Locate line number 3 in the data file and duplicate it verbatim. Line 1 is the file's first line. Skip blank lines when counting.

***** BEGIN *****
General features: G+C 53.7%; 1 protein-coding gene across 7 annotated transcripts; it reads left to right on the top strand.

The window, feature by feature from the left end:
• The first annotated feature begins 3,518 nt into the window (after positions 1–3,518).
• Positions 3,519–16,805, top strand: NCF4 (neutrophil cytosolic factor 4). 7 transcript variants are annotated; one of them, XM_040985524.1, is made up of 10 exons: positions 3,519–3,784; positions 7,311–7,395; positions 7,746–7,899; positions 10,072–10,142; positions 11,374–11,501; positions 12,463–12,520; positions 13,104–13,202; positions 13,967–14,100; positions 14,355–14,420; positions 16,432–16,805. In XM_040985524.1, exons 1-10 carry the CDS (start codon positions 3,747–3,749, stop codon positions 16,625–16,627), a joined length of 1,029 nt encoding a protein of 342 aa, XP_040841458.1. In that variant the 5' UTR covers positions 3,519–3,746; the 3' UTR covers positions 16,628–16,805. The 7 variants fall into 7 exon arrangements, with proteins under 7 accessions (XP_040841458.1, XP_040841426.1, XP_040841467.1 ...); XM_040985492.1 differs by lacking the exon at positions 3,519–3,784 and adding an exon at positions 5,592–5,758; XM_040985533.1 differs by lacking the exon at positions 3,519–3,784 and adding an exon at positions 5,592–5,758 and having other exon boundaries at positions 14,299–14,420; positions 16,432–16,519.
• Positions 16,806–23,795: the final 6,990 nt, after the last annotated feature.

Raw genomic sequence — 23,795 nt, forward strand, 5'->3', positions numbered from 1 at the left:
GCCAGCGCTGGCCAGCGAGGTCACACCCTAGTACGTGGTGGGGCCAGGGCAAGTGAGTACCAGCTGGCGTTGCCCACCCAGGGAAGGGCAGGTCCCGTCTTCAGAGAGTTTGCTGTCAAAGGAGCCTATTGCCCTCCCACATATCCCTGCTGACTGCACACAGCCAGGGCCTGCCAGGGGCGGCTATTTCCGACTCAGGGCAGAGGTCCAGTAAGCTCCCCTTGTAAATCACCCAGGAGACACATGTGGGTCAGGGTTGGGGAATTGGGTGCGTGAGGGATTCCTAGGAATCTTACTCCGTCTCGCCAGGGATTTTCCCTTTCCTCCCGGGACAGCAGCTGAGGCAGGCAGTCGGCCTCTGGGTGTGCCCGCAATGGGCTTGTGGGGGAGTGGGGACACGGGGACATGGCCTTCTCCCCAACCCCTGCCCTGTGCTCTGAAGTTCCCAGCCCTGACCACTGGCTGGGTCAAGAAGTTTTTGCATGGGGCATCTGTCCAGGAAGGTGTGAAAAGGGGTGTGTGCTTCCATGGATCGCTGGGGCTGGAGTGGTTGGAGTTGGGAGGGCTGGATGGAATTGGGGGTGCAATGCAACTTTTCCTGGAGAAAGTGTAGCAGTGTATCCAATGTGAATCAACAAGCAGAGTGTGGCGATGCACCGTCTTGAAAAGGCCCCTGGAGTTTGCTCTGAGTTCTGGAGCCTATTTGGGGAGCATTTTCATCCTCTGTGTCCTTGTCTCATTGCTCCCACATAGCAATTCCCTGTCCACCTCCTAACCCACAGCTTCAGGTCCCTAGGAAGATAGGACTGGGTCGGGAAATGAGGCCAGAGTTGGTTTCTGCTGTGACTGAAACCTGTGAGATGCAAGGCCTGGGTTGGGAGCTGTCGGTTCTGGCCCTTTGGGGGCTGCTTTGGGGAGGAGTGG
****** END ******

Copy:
• The first annotated feature begins 3,518 nt into the window (after positions 1–3,518).